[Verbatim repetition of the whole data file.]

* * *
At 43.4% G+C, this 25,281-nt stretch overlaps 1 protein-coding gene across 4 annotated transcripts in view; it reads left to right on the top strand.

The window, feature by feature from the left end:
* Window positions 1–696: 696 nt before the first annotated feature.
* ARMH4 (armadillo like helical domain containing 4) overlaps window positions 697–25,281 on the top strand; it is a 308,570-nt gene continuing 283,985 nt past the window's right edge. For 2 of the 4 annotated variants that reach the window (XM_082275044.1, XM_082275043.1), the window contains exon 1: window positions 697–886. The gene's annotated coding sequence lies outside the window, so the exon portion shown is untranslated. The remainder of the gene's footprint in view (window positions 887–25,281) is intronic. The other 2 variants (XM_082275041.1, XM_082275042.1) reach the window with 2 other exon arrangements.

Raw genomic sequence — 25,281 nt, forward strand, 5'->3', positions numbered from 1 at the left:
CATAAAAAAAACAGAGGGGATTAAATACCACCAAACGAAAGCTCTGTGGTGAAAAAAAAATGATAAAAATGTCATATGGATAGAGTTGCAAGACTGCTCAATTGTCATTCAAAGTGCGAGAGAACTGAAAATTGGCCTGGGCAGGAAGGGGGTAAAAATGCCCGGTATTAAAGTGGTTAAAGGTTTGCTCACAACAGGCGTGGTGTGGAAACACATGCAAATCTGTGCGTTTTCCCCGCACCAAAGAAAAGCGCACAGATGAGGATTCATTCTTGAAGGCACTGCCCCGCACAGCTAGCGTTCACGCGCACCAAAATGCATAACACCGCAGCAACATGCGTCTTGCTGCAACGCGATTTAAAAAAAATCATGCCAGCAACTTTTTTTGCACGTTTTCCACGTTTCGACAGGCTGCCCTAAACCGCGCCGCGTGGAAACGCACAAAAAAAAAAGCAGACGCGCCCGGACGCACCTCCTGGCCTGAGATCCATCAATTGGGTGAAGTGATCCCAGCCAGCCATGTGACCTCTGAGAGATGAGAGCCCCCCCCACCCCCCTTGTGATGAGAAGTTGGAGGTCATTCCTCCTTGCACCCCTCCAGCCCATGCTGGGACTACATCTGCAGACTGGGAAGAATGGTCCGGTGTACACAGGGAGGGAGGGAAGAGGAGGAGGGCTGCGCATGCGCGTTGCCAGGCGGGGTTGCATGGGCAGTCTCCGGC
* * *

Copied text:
At 43.4% G+C, this 25,281-nt stretch overlaps 1 protein-coding gene across 4 annotated transcripts in view; it reads left to right on the top strand.

The window, feature by feature from the left end:
* Window positions 1–696: 696 nt before the first annotated feature.
* ARMH4 (armadillo like helical domain containing 4) overlaps window positions 697–25,281 on the top strand; it is a 308,570-nt gene continuing 283,985 nt past the window's right edge. For 2 of the 4 annotated variants that reach the window (XM_082275044.1, XM_082275043.1), the window contains exon 1: window positions 697–886. The gene's annotated coding sequence lies outside the window, so the exon portion shown is untranslated. The remainder of the gene's footprint in view (window positions 887–25,281) is intronic. The other 2 variants (XM_082275041.1, XM_082275042.1) reach the window with 2 other exon arrangements.

Raw genomic sequence — 25,281 nt, forward strand, 5'->3', positions numbered from 1 at the left:
CATAAAAAAAACAGAGGGGATTAAATACCACCAAACGAAAGCTCTGTGGTGAAAAAAAAATGATAAAAATGTCATATGGATAGAGTTGCAAGACTGCTCAATTGTCATTCAAAGTGCGAGAGAACTGAAAATTGGCCTGGGCAGGAAGGGGGTAAAAATGCCCGGTATTAAAGTGGTTAAAGGTTTGCTCACAACAGGCGTGGTGTGGAAACACATGCAAATCTGTGCGTTTTCCCCGCACCAAAGAAAAGCGCACAGATGAGGATTCATTCTTGAAGGCACTGCCCCGCACAGCTAGCGTTCACGCGCACCAAAATGCATAACACCGCAGCAACATGCGTCTTGCTGCAACGCGATTTAAAAAAAATCATGCCAGCAACTTTTTTTGCACGTTTTCCACGTTTCGACAGGCTGCCCTAAACCGCGCCGCGTGGAAACGCACAAAAAAAAAAGCAGACGCGCCCGGACGCACCTCCTGGCCTGAGATCCATCAATTGGGTGAAGTGATCCCAGCCAGCCATGTGACCTCTGAGAGATGAGAGCCCCCCCCACCCCCCTTGTGATGAGAAGTTGGAGGTCATTCCTCCTTGCACCCCTCCAGCCCATGCTGGGACTACATCTGCAGACTGGGAAGAATGGTCCGGTGTACACAGGGAGGGAGGGAAGAGGAGGAGGGCTGCGCATGCGCGTTGCCAGGCGGGGTTGCATGGGCAGTCTCCGGC